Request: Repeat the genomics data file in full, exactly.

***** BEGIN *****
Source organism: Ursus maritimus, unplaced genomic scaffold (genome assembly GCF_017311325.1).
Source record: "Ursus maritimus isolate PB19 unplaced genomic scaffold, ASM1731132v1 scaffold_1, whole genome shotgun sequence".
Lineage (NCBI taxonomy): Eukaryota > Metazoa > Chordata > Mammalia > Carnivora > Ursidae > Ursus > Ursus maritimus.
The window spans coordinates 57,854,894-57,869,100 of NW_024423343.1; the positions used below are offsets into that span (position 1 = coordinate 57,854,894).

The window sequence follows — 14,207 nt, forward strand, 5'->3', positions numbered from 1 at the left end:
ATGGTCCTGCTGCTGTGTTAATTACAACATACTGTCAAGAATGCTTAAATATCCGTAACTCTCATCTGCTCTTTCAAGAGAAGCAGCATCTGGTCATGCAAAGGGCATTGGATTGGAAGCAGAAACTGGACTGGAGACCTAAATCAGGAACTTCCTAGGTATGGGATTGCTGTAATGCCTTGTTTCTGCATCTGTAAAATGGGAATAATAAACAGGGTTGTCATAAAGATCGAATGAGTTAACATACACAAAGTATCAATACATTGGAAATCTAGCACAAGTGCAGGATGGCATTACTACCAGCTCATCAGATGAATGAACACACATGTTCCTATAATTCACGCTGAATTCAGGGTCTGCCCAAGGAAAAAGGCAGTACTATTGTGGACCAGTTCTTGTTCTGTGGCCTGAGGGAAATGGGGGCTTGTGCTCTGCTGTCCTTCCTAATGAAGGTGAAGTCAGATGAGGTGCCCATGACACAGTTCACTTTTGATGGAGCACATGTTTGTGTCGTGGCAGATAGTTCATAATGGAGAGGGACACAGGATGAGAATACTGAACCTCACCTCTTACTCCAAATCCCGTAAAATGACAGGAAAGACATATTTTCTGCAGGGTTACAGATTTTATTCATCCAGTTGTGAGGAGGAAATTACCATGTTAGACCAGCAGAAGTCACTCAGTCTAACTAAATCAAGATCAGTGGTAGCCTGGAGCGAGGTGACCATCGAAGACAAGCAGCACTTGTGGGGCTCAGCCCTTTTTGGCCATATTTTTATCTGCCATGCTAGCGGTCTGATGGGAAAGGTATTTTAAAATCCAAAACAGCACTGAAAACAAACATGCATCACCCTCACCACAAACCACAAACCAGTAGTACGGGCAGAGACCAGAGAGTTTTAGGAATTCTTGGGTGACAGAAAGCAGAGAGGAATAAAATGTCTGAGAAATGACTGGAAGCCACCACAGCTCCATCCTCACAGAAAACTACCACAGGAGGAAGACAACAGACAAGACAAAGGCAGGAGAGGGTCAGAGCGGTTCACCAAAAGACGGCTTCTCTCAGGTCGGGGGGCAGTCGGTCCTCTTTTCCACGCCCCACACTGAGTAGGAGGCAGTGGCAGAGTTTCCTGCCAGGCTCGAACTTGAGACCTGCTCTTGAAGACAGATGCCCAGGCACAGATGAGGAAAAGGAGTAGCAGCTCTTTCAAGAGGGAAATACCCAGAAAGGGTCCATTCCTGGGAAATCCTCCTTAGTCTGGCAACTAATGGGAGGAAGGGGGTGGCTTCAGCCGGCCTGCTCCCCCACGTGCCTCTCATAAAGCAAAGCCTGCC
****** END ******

Source organism: Ursus maritimus, unplaced genomic scaffold (genome assembly GCF_017311325.1).
Source record: "Ursus maritimus isolate PB19 unplaced genomic scaffold, ASM1731132v1 scaffold_1, whole genome shotgun sequence".
Lineage (NCBI taxonomy): Eukaryota > Metazoa > Chordata > Mammalia > Carnivora > Ursidae > Ursus > Ursus maritimus.
The window spans coordinates 57,854,894-57,869,100 of NW_024423343.1; the positions used below are offsets into that span (position 1 = coordinate 57,854,894).

The window sequence follows — 14,207 nt, forward strand, 5'->3', positions numbered from 1 at the left end:
ATGGTCCTGCTGCTGTGTTAATTACAACATACTGTCAAGAATGCTTAAATATCCGTAACTCTCATCTGCTCTTTCAAGAGAAGCAGCATCTGGTCATGCAAAGGGCATTGGATTGGAAGCAGAAACTGGACTGGAGACCTAAATCAGGAACTTCCTAGGTATGGGATTGCTGTAATGCCTTGTTTCTGCATCTGTAAAATGGGAATAATAAACAGGGTTGTCATAAAGATCGAATGAGTTAACATACACAAAGTATCAATACATTGGAAATCTAGCACAAGTGCAGGATGGCATTACTACCAGCTCATCAGATGAATGAACACACATGTTCCTATAATTCACGCTGAATTCAGGGTCTGCCCAAGGAAAAAGGCAGTACTATTGTGGACCAGTTCTTGTTCTGTGGCCTGAGGGAAATGGGGGCTTGTGCTCTGCTGTCCTTCCTAATGAAGGTGAAGTCAGATGAGGTGCCCATGACACAGTTCACTTTTGATGGAGCACATGTTTGTGTCGTGGCAGATAGTTCATAATGGAGAGGGACACAGGATGAGAATACTGAACCTCACCTCTTACTCCAAATCCCGTAAAATGACAGGAAAGACATATTTTCTGCAGGGTTACAGATTTTATTCATCCAGTTGTGAGGAGGAAATTACCATGTTAGACCAGCAGAAGTCACTCAGTCTAACTAAATCAAGATCAGTGGTAGCCTGGAGCGAGGTGACCATCGAAGACAAGCAGCACTTGTGGGGCTCAGCCCTTTTTGGCCATATTTTTATCTGCCATGCTAGCGGTCTGATGGGAAAGGTATTTTAAAATCCAAAACAGCACTGAAAACAAACATGCATCACCCTCACCACAAACCACAAACCAGTAGTACGGGCAGAGACCAGAGAGTTTTAGGAATTCTTGGGTGACAGAAAGCAGAGAGGAATAAAATGTCTGAGAAATGACTGGAAGCCACCACAGCTCCATCCTCACAGAAAACTACCACAGGAGGAAGACAACAGACAAGACAAAGGCAGGAGAGGGTCAGAGCGGTTCACCAAAAGACGGCTTCTCTCAGGTCGGGGGGCAGTCGGTCCTCTTTTCCACGCCCCACACTGAGTAGGAGGCAGTGGCAGAGTTTCCTGCCAGGCTCGAACTTGAGACCTGCTCTTGAAGACAGATGCCCAGGCACAGATGAGGAAAAGGAGTAGCAGCTCTTTCAAGAGGGAAATACCCAGAAAGGGTCCATTCCTGGGAAATCCTCCTTAGTCTGGCAACTAATGGGAGGAAGGGGGTGGCTTCAGCCGGCCTGCTCCCCCACGTGCCTCTCATAAAGCAAAGCCTGCC